Monitors. Alarms. Pagers. People. Hospitals can get as noisy as other places we hang out during the day and there’s a negative side to all that noise. Patients can’t sleep soundly and noise interferes with healing.
If you have been to a hospital, clinic or doctor’s office in the last few years, chances are you’ve been asked if you have an advance directive or durable power of attorney for health care.
You may even have made a mental note to get that taken care of. You might even have completed an advanced directive in the past but have not reviewed it in years and may want to revise.
An advance directive is a thoughtful – as well as legal – document explaining your wishes in case you can’t speak for yourself about medical treatment you may receive in the future. It’s understandable that people put off thinking about Continue reading →
Patient Dennis Thompson says he feels more limber–mentally and physically–due to University of Michigan’s Parkinson’s Movement & Dance class. And now the class is free.
Parkinson’s and dance don’t usually go together—until now. Read how one patient feels about Turner Senior Resource Center’s Movement & Dance Classes for people with Parkinson’s disease.
With Parkinson’s disease (PD), there’s a feeling of loss, a feeling that I just don’t control my body as well as I used to. Sometimes it feels like a downward slope that doesn’t stop. As you can imagine, I was quite worried about this, and then one day when I was in the Turner Senior Resource Center, I picked up a flyer about their Parkinson’s Movement & Dance Class and decided to give it a try. I’m soon going to sign up for my third session. Continue reading →
Without a human heart, Stanley Larkin has visited a water park this summer and plays basketball with family and friends.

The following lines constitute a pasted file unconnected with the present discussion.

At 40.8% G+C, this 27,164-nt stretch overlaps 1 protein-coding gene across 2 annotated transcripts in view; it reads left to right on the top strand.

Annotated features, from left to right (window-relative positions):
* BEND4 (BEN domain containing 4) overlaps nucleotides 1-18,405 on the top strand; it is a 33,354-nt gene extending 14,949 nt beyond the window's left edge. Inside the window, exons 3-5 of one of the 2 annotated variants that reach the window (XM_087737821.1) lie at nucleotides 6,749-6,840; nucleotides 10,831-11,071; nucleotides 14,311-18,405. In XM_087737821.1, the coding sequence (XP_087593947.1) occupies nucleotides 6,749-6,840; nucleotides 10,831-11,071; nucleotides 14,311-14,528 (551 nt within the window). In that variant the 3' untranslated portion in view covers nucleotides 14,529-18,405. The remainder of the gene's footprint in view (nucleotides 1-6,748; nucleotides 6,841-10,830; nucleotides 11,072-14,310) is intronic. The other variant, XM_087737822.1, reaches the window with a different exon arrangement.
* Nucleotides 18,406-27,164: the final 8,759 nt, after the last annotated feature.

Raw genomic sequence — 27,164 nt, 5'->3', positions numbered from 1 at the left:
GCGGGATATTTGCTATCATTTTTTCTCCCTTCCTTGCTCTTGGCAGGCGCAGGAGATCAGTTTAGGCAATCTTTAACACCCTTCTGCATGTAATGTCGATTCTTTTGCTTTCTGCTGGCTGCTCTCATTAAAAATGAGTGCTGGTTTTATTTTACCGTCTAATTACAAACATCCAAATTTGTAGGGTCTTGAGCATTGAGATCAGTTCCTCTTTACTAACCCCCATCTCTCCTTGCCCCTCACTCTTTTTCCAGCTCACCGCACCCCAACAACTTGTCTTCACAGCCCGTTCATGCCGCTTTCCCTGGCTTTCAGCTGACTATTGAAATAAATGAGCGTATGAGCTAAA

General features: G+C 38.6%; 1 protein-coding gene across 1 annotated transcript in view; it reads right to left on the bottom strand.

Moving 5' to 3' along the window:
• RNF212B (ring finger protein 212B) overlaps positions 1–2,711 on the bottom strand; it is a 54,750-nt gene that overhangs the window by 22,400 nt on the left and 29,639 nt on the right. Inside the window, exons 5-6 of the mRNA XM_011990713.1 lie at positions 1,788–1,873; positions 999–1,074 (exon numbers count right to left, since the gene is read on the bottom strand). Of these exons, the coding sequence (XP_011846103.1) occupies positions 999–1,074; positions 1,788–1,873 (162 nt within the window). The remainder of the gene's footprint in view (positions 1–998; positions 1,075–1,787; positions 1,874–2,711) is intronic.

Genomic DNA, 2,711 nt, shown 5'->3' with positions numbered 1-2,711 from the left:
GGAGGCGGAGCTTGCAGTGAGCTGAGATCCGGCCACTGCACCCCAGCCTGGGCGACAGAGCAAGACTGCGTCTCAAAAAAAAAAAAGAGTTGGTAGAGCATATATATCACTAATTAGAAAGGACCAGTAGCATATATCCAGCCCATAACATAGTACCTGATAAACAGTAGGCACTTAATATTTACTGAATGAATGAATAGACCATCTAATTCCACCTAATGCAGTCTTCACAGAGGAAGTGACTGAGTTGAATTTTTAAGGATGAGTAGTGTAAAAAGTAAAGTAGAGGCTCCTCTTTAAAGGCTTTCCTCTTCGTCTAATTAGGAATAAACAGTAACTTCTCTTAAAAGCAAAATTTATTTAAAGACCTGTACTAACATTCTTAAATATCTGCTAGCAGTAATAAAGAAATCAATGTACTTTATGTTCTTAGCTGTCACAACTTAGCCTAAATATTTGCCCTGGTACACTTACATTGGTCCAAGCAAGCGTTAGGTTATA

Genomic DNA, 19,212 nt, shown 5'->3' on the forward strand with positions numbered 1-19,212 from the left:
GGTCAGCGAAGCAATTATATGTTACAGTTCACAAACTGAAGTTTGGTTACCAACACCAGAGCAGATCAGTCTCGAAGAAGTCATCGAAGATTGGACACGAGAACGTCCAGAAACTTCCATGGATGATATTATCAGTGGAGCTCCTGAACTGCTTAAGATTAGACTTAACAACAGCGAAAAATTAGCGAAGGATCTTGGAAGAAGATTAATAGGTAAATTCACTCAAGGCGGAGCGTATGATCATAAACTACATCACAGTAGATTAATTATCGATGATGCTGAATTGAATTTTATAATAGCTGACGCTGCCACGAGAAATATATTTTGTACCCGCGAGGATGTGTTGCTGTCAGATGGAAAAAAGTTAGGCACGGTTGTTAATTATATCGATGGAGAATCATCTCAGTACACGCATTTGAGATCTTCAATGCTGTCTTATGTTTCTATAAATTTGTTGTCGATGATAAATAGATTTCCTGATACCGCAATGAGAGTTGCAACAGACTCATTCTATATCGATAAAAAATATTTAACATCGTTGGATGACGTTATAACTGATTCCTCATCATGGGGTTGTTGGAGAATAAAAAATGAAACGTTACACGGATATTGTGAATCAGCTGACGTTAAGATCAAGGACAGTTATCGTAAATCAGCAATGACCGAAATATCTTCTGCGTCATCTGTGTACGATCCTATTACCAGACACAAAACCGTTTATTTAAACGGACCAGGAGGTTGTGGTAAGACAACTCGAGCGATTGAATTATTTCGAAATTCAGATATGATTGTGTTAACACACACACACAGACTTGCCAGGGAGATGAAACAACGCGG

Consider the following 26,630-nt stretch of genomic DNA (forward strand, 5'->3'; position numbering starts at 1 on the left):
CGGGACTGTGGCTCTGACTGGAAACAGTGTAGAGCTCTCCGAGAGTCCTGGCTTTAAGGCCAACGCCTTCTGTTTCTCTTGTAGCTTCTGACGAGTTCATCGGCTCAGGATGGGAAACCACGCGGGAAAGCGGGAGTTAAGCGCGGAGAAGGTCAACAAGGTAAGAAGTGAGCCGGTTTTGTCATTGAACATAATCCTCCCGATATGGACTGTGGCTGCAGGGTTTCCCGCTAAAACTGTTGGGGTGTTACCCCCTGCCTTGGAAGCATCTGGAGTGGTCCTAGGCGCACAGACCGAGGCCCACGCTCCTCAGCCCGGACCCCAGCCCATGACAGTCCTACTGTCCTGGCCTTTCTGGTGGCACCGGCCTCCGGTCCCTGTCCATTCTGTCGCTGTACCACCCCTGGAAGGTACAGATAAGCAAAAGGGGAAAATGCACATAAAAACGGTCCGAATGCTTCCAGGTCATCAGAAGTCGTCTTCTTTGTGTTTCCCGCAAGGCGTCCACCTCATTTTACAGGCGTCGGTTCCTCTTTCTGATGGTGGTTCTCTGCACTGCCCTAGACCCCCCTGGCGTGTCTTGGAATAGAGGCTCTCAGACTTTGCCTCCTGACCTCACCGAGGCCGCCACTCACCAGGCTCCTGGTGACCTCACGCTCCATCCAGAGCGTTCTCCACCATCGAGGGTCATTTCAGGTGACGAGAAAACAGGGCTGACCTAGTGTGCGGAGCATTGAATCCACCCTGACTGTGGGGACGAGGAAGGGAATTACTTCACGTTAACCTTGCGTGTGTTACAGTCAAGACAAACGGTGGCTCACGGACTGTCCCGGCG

Stan Larkin is back in the game, using a backpack-sized power supply for his total artificial heart.
He has a total artificial heart which is used when end-stage heart failure affects both sides of the heart and other more common heart-supporting devices are inadequate to keep patients alive.
“The device Stan has is the SynCardia temporary Total Artificial Heart, a mechanical pump to bridge him to transplantation,” says University of Michigan cardiac surgeon Jonathan Haft, M.D. “He’s still listed for a heart transplant and we hope to transplant him as soon as an organ is available. In the meantime he can be at home, he can be functional, and continue to rehabilitate himself so he’s in the best possible shape when his opportunity comes.”
The workshop will take place Saturday, August 29, 2015 from 7:45 a.m. to 3:15 p.m. at Arthur Miller Theatre (1226 Murfin Ave., Ann Arbor, MI 48109) on the University of Michigan Ann Arbor’s North Campus and features an exceptional guest speaker lineup of visionaries, medical leaders and executives.
We’ll have you inspired right from the beginning of the workshop. Sir Ken Robinson, New York Times bestselling author of The Element: How Finding Your Passion Changes Everything, will serve as the keynote speaker kicking off the workshop by focusing on the often unexpected turns that characterize the road to success. Continue reading →
Blueberries are in season in Michigan, so now is a great time to indulge. Whether you take a trip to Southeast Michigan (where a majority of the state’s blueberries are grown), visit your local farmers market or pick up a basket at your neighborhood grocery store, you’ll be doing your tastebuds — and your heart — a favor.
Color me healthy
Blueberries contain high amounts of brightly colored pigments called anthocyanins, which deliver a number of benefits for heart health. While other berries such as strawberries and cranberries contain anthocyanins as well, blueberries contain an especially high amount. These powerhouse pigments may help to reduce blood pressure, lower “bad” cholesterol and keep arteries healthy. Eating berries has even been shown to decrease the risk of death from heart disease.
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